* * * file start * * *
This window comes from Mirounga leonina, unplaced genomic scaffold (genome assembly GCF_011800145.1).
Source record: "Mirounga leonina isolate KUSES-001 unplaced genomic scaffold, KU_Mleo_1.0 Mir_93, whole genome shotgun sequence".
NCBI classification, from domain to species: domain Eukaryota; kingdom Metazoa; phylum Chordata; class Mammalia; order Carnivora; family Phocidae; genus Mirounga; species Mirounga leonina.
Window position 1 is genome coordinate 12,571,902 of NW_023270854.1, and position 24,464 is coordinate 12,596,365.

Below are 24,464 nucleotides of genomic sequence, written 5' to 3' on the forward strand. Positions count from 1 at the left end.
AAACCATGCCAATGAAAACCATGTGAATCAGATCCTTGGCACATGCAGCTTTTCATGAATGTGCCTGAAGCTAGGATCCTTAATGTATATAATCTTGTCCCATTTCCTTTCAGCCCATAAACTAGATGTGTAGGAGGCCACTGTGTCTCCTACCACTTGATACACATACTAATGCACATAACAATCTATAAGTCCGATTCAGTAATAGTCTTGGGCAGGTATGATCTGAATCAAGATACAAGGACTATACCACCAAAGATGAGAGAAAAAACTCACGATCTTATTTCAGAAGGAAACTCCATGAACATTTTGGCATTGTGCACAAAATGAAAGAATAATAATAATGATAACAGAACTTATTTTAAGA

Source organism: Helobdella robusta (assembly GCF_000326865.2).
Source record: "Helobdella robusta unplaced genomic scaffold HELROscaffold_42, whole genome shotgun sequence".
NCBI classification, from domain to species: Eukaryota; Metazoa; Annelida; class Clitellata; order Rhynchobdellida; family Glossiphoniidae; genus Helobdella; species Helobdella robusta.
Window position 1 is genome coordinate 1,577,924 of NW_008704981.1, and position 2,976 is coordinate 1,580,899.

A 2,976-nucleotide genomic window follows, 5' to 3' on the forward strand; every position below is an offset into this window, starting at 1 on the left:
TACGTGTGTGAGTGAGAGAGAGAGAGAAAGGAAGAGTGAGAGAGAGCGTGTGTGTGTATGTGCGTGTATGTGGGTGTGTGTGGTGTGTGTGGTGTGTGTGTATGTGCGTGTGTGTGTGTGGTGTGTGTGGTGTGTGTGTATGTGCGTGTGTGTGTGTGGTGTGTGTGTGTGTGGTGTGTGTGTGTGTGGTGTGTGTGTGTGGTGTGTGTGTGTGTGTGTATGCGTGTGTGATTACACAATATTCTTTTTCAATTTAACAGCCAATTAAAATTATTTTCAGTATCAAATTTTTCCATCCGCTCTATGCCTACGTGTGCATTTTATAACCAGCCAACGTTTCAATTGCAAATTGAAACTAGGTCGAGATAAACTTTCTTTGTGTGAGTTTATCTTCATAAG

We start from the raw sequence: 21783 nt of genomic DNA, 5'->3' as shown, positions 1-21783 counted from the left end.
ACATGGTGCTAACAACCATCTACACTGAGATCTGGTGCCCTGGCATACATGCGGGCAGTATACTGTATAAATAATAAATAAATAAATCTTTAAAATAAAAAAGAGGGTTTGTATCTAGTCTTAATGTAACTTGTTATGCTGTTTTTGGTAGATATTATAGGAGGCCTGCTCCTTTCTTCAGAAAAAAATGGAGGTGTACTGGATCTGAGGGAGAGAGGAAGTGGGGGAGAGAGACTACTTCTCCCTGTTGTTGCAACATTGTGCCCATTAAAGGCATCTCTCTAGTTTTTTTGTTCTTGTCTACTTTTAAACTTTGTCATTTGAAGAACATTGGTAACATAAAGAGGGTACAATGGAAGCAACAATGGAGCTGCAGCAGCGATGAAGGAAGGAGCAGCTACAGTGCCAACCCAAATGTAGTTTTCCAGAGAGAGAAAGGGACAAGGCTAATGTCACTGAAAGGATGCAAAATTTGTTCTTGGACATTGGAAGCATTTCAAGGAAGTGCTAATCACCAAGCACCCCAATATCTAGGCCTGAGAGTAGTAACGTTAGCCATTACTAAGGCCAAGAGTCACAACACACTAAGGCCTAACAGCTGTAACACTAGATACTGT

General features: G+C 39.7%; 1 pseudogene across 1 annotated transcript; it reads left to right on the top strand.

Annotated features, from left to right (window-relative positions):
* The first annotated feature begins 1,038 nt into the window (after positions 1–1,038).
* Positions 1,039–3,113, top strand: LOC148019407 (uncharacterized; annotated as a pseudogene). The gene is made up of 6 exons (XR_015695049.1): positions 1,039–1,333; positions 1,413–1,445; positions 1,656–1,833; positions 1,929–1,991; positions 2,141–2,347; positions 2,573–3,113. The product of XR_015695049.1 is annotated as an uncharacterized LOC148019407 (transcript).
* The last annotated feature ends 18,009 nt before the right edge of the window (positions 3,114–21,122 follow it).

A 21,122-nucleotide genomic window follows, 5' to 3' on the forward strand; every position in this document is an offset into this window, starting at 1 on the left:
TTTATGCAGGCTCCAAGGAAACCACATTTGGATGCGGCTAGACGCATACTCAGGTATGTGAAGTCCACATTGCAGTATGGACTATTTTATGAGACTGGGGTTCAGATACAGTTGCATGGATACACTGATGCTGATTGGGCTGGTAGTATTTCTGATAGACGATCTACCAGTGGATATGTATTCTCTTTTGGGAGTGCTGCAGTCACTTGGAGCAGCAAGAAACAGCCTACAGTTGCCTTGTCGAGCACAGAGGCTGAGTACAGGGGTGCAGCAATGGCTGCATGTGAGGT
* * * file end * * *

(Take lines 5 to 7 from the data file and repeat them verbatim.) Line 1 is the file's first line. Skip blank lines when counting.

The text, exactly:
Below are 24,464 nucleotides of genomic sequence, written 5' to 3' on the forward strand. Positions count from 1 at the left end.
AAACCATGCCAATGAAAACCATGTGAATCAGATCCTTGGCACATGCAGCTTTTCATGAATGTGCCTGAAGCTAGGATCCTTAATGTATATAATCTTGTCCCATTTCCTTTCAGCCCATAAACTAGATGTGTAGGAGGCCACTGTGTCTCCTACCACTTGATACACATACTAATGCACATAACAATCTATAAGTCCGATTCAGTAATAGTCTTGGGCAGGTATGATCTGAATCAAGATACAAGGACTATACCACCAAAGATGAGAGAAAAAACTCACGATCTTATTTCAGAAGGAAACTCCATGAACATTTTGGCATTGTGCACAAAATGAAAGAATAATAATAATGATAACAGAACTTATTTTAAGA

Source organism: Helobdella robusta (assembly GCF_000326865.2).